Buttoned Up…er, Down

Buttoned Framing

It’s such a proven and simple method for attaching a top to some framing: Buttons allow a solid timber top to move with the seasons, with no risk of splitting. And while it’s true some furniture is not exposed to the ravages of extreme moisture and could well survive with some skewed screws through the rails, it still makes sense to button. Who knows what fate might befit the piece you make in 20, 40, 80 years’ time? A few years in a damp barn, a decade in an ultra-dry climate? With buttons, you’ll give your top the best possible chance of lasting.

Buttoned Up

The buttons in the top image are nice; mine are a little more crude but do the job. I set them down just a fraction from the rail so when the top is screwed on it really pulls down nicely. Often a button is mounted in a groove, but if you are new to woodworking and don’t have a method to plow a groove then chopping a mortice will do just as well, and I’d say be stronger for it. Fix the buttons with good brass screws and you’ll have a durable and proven join between your top and the base.

— Graham Haydon

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PWM Shop Blog, Woodworking Blogs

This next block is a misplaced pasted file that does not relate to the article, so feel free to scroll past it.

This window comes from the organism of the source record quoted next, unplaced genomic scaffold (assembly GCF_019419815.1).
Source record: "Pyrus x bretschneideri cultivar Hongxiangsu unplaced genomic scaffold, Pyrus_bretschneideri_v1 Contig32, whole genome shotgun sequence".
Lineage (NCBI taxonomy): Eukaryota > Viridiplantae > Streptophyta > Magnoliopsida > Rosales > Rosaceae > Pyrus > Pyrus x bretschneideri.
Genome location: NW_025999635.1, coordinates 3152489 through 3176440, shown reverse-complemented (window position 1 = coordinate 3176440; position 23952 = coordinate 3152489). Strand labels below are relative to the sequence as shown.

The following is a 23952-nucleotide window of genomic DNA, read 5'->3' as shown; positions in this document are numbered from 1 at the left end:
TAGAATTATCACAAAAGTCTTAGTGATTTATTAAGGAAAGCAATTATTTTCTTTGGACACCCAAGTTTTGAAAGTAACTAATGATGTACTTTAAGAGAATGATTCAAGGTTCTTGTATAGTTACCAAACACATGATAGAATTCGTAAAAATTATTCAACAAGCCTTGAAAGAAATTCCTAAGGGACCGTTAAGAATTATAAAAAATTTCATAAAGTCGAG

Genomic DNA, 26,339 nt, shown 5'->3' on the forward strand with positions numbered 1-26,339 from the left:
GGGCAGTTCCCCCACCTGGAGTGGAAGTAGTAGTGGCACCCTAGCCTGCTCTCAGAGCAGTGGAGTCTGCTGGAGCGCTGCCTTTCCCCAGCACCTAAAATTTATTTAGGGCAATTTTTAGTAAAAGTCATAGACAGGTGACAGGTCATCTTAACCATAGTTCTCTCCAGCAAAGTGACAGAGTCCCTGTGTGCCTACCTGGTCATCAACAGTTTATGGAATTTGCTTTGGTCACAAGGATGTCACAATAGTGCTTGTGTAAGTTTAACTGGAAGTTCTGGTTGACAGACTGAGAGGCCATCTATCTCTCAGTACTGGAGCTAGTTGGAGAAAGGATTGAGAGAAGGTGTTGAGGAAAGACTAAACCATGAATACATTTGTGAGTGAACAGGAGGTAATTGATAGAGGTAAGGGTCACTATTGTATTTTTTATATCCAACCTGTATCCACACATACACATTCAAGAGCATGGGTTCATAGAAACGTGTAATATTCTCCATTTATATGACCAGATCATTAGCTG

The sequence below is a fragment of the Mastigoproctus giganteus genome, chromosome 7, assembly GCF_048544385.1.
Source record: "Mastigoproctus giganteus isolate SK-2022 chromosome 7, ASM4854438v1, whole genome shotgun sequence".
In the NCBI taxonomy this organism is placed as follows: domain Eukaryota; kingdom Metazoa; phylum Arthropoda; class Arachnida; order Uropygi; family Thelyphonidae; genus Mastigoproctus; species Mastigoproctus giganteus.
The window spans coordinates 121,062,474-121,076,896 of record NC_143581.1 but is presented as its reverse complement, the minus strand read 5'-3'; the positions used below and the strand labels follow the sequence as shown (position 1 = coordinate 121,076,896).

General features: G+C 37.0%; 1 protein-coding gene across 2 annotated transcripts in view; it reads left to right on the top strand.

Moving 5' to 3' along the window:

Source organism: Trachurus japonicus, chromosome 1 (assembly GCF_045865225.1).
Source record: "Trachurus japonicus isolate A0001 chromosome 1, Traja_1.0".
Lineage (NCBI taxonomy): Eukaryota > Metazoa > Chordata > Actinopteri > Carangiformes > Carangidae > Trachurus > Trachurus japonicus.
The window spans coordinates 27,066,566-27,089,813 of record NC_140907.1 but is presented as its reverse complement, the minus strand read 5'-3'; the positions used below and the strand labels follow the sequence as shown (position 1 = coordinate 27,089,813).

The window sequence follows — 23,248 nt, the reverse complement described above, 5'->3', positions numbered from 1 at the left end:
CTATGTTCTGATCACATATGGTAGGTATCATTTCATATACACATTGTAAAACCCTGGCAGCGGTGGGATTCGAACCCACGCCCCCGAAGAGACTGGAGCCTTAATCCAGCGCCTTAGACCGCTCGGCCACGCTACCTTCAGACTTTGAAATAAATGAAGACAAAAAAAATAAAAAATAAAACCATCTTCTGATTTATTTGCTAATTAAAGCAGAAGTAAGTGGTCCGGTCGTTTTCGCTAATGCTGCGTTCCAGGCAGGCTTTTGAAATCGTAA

Graham Haydon

About Graham Haydon

Graham Haydon is a Joiner based in the UK, working in the same woodworking business his great grandfather started in 1926 alongside his father, brother and a small team of craftspeople. The business makes custom architectural joinery, simple furniture and custom kitchens along with a variety of other woodworking projects. He served an apprenticeship in both Joinery and Carpentry and also gained a National Certificate in Building Studies. During his spare time he enjoys woodworking mainly with hand tools.

6 thoughts on “Buttoned Up…er, Down

  1. crcarpen

    I’ve used shop made buttons in the past and they do work great. For the more lazy of us, however, think also about “table irons”. There are two types, one a figure 8 washer type (think of an eight laying flat, you put a screw in each of the open loop of the 8. The far better type is called a few things – table irons, table top fasteners, etc. They’re angled bent metal clips, one end with a screw hole the other a flat tip of metal designed to fit into a 1/8″ kerf. They work great and are fairly cheap ($2.30/25 and cheaper still at higher quantities, I get them from McFeely’s – http://www.mcfeelys.com/table-top-fasteners-qty-25-9mug5.html?___SID=U). It’s actually a pretty old technique, look under some mid-century tables and you’ll most likely find them.

    And yes, I long ago assigned this detail to my plate joiner. At least it does a wee bit of work now.

  2. Nobby1967

    Nice one Graham just a fraction lower pulls top down nicely
    Love mortise method❤️

  3. Mitch Wilson

    While I usually use a groove that I rout into the rail, I have read where others use a biscuit joiner to create a slot for the buttons. It may be a reasonable alternative for securing the buttons. Just a thought.

    1. Graham HaydonGraham Haydon Post author

      Nice idea Mitch, I’m sure a biscuit jointer would do a fine job on that and if it’s plugged in and ready to go why not! Thanks for the comment.

      Best

      G

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